path: "${internal_on_path}",
			headers: [
			HOST: "${internal_ip}:${port}",
			authorization: "Basic d210cnVjOnBhc3N3b3Jk",
			contentType: "application/x-www-form-urlencoded"
			],
			body: [
            port: "0",
            command: "${internal_on_command}"
            ]

)

This saves properly without errors, but I have no way to know if code is valid. The actual command is saved as a variable in earlier code, but I tested the hard-coded version and it fails also.

Any help would be greatly appreciated.

Try this:

def json = new JsonBuilder()
json.call("command":"${internal_on_command}",port: 0)
def result = new physicalgraph.device.HubAction(
 			method: "POST",
 			path: "${internal_on_path}",
 			headers: [
 			    HOST: "${internal_ip}:${port}",
 			    authorization: "Basic d210cnVjOnBhc3N3b3Jk",
 			    contentType: "application/json"
 			],
 			body: json
 )

Thanks for quick reply, but device handler will not save – following error:

org.codehaus.groovy.control.MultipleCompilationErrorsException: startup failed:
script1479167978007811371925.groovy: 83: unable to resolve class JsonBuilder
@ line 83, column 12.
def json = new JsonBuilder()
^

1 error

How about this?

def json = new groovy.json.JsonBuilder([ "command":"${internal_on_command}",port: 0 ])
def result = new physicalgraph.device.HubAction(
 			method: "POST",
 			path: "${internal_on_path}",
 			headers: [
 			    HOST: "${internal_ip}:${port}",
 			    authorization: "Basic d210cnVjOnBhc3N3b3Jk",
 			    contentType: "application/json"
 			],
 			body: json
 )

That change did compile properly, but I got the same result as the initial test – lights do not turn on. Without any way to debug, not sure where to go, but let me provide some info regarding the required POST process:

  1. This device (UPB Gateway called RUC-01) requires authorization with the type of: user:pw. This could easily be the trouble spot, if the payload is constructed properly.
  2. Required headers are (1) ContentType = application/x-www-form-urlencoded, and (2) Authorization = Basic d210cnVjOnBhc3N3b3Jk (which I believe is an obfuscation generated by the Postman app for user/pw authorization, but am guessing).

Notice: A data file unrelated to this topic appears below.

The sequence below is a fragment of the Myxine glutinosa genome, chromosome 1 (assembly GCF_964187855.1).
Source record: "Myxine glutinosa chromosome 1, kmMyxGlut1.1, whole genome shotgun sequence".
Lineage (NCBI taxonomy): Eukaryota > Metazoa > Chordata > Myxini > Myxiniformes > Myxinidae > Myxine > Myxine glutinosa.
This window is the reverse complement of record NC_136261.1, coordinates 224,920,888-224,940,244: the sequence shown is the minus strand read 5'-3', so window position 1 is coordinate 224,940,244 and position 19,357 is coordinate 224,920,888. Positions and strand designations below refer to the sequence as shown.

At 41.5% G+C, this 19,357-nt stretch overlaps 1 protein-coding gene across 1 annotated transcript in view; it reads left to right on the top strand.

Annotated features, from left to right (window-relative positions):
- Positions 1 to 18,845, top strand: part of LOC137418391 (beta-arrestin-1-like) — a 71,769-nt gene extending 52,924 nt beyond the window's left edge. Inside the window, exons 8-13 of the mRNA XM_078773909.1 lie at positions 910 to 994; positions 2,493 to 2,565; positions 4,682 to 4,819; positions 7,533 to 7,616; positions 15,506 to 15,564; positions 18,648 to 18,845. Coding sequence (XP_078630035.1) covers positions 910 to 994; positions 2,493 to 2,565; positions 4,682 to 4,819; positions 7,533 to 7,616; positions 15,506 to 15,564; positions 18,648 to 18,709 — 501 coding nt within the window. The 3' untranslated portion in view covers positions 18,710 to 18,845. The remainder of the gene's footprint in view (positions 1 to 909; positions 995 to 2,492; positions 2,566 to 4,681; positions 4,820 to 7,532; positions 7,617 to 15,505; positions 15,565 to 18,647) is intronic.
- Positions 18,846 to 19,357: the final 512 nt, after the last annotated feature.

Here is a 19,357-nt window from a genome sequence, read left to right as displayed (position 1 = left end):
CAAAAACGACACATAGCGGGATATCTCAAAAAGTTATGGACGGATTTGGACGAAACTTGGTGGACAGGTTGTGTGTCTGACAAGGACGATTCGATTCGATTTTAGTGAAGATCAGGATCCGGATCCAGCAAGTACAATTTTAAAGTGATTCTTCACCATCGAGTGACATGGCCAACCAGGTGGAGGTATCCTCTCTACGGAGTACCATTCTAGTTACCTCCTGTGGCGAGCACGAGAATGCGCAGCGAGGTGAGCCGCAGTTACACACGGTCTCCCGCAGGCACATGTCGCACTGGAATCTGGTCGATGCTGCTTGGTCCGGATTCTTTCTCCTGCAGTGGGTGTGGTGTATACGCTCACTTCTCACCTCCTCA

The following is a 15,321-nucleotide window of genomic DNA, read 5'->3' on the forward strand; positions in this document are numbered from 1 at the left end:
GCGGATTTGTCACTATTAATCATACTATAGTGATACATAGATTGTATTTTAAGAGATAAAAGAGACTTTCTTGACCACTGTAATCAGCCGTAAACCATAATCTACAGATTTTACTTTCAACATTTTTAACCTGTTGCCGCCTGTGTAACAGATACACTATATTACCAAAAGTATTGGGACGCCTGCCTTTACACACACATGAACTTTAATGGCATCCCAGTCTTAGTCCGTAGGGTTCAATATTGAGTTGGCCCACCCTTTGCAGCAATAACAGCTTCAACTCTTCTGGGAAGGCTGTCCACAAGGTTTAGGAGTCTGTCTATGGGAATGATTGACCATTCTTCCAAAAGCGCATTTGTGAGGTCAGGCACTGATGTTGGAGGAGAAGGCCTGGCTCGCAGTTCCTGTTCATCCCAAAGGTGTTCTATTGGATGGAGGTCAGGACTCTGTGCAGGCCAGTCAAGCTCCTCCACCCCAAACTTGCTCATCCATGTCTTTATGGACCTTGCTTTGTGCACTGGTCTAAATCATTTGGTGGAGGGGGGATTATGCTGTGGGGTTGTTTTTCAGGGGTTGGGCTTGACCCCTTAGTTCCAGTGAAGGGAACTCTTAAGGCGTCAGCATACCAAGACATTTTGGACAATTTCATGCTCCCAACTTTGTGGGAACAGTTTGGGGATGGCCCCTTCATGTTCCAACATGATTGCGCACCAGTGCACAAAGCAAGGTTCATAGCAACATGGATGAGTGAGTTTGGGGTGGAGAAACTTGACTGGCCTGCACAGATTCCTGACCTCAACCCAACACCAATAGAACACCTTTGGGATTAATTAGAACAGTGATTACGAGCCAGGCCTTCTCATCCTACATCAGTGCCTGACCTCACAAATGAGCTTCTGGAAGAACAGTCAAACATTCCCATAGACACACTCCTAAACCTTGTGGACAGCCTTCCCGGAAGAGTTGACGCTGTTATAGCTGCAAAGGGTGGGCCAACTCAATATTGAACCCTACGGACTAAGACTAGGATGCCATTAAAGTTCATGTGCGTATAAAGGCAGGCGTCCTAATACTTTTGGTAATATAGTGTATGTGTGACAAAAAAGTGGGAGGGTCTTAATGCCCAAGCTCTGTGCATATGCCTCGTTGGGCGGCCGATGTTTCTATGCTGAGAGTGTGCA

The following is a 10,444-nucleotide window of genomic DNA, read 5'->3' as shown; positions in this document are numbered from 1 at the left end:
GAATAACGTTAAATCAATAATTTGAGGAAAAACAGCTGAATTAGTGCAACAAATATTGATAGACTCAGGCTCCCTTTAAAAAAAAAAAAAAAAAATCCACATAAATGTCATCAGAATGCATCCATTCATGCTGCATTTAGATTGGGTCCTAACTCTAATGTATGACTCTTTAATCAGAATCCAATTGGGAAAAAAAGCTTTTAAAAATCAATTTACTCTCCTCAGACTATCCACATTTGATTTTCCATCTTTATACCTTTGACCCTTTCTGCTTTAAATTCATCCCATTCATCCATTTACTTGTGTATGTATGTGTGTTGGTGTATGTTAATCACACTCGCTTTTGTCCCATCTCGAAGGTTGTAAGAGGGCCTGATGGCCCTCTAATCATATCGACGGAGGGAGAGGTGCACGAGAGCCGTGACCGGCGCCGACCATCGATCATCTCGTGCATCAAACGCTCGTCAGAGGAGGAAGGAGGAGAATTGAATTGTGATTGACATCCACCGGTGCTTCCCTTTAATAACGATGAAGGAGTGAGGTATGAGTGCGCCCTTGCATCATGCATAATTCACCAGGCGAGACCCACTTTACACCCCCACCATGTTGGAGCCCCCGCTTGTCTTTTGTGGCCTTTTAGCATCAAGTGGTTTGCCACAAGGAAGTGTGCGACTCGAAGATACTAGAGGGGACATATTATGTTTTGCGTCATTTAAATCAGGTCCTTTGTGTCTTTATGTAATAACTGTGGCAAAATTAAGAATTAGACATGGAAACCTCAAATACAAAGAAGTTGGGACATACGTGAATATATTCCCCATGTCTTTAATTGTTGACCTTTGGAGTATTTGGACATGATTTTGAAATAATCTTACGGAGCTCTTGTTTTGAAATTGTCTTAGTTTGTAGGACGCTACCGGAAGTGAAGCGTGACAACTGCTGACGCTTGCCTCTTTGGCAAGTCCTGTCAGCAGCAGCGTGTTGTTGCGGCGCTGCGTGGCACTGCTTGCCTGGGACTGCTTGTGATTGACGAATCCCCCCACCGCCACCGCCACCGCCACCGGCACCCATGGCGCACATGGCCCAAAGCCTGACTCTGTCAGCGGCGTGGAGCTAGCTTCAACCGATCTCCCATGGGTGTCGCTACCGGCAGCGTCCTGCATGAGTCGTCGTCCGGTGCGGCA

3. required body key pairs are: (1) port=0 and (2) command=9999999999, where command is a complex value for each device on the network. I have generated all required commands previously.

There is really not too much to this. I was able to get this working in a number of other HA apps, so I know it works in addition to the Postman app.

Hope this helps.

Troy - checking back to see if you have any ideas re: your last suggestion? Attached is log output from the POST request:

47b6bc2e-6756-4107-a29e-c941f06bbca8 11:55:41 AM: debug POST /upbtrans.htm HTTP/1.1
Accept: /
User-Agent: Linux UPnP/1.0 SmartThings
HOST: 192.168.1.11:80
authorization: Basic d210cnVjOnBhc3N3b3Jk
requestContentType: application/json
Content-Type: text/xml; charset="utf-8"
Content-Length: 156

<?xml version="1.0" encoding="UTF-8"?>008040814FF226453

47b6bc2e-6756-4107-a29e-c941f06bbca8 11:55:41 AM: debug Executing ON

I also did some digging, and a lot of folks seem to have had problems with POST via LAN, although GET seems to work OK. Any thoughts or ideas?

[edit] - I decided to fire up Wireshark to check differences in packets between Smart Things hub and Postman app. When I submit a POST from Postman, I am able to see all the packets in both directions, but when using the URI Switch device handler, nothing is coming across network, which makes me wonder if I have handler and associated virtual switch installed properly. Either that, or the device is not actually sending any commands out.

I need to “PUT” a url to a Raspberry Pi to turn something on and off.
The API on the Pi is a Web to Serial bridge, so the PUT method is loading a URL and then transmitting a “state=on” or “state=off” in the body.

Can this be made to do that?

Just getting back from a Vegas conference. I’ll check this out and get back to you.

Thanks Troy.